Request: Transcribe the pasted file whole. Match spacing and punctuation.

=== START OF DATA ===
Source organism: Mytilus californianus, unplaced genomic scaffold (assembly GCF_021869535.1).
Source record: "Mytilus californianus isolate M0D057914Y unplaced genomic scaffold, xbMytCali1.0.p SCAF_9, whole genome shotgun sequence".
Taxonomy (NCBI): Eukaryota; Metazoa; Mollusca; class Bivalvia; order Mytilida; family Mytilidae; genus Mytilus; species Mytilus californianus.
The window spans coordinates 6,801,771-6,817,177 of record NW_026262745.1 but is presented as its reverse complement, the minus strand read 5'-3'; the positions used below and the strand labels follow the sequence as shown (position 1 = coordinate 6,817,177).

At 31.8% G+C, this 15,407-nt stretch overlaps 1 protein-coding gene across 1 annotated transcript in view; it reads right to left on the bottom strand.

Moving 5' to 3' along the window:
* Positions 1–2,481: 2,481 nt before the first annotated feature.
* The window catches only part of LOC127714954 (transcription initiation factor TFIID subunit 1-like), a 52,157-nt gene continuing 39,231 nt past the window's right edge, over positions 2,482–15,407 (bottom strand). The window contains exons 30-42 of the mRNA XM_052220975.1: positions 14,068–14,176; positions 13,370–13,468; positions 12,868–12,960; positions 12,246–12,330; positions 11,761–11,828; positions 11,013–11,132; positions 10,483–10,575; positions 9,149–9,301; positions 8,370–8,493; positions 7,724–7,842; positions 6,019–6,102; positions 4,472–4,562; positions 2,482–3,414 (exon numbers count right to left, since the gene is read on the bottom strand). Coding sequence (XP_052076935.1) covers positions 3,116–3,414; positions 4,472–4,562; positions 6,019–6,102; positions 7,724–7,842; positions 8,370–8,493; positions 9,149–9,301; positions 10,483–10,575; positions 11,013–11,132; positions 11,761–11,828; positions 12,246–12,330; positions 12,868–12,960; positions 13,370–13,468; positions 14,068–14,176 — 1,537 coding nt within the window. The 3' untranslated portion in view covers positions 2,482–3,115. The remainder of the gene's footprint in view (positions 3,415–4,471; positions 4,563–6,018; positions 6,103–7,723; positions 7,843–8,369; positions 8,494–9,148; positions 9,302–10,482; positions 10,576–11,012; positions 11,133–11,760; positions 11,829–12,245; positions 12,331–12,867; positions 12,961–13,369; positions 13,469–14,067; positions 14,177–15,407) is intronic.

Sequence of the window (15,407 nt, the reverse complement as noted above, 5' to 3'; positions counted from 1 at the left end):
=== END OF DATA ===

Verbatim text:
Source organism: Mytilus californianus, unplaced genomic scaffold (assembly GCF_021869535.1).
Source record: "Mytilus californianus isolate M0D057914Y unplaced genomic scaffold, xbMytCali1.0.p SCAF_9, whole genome shotgun sequence".
Taxonomy (NCBI): Eukaryota; Metazoa; Mollusca; class Bivalvia; order Mytilida; family Mytilidae; genus Mytilus; species Mytilus californianus.
The window spans coordinates 6,801,771-6,817,177 of record NW_026262745.1 but is presented as its reverse complement, the minus strand read 5'-3'; the positions used below and the strand labels follow the sequence as shown (position 1 = coordinate 6,817,177).

At 31.8% G+C, this 15,407-nt stretch overlaps 1 protein-coding gene across 1 annotated transcript in view; it reads right to left on the bottom strand.

Moving 5' to 3' along the window:
* Positions 1–2,481: 2,481 nt before the first annotated feature.
* The window catches only part of LOC127714954 (transcription initiation factor TFIID subunit 1-like), a 52,157-nt gene continuing 39,231 nt past the window's right edge, over positions 2,482–15,407 (bottom strand). The window contains exons 30-42 of the mRNA XM_052220975.1: positions 14,068–14,176; positions 13,370–13,468; positions 12,868–12,960; positions 12,246–12,330; positions 11,761–11,828; positions 11,013–11,132; positions 10,483–10,575; positions 9,149–9,301; positions 8,370–8,493; positions 7,724–7,842; positions 6,019–6,102; positions 4,472–4,562; positions 2,482–3,414 (exon numbers count right to left, since the gene is read on the bottom strand). Coding sequence (XP_052076935.1) covers positions 3,116–3,414; positions 4,472–4,562; positions 6,019–6,102; positions 7,724–7,842; positions 8,370–8,493; positions 9,149–9,301; positions 10,483–10,575; positions 11,013–11,132; positions 11,761–11,828; positions 12,246–12,330; positions 12,868–12,960; positions 13,370–13,468; positions 14,068–14,176 — 1,537 coding nt within the window. The 3' untranslated portion in view covers positions 2,482–3,115. The remainder of the gene's footprint in view (positions 3,415–4,471; positions 4,563–6,018; positions 6,103–7,723; positions 7,843–8,369; positions 8,494–9,148; positions 9,302–10,482; positions 10,576–11,012; positions 11,133–11,760; positions 11,829–12,245; positions 12,331–12,867; positions 12,961–13,369; positions 13,469–14,067; positions 14,177–15,407) is intronic.

Sequence of the window (15,407 nt, the reverse complement as noted above, 5' to 3'; positions counted from 1 at the left end):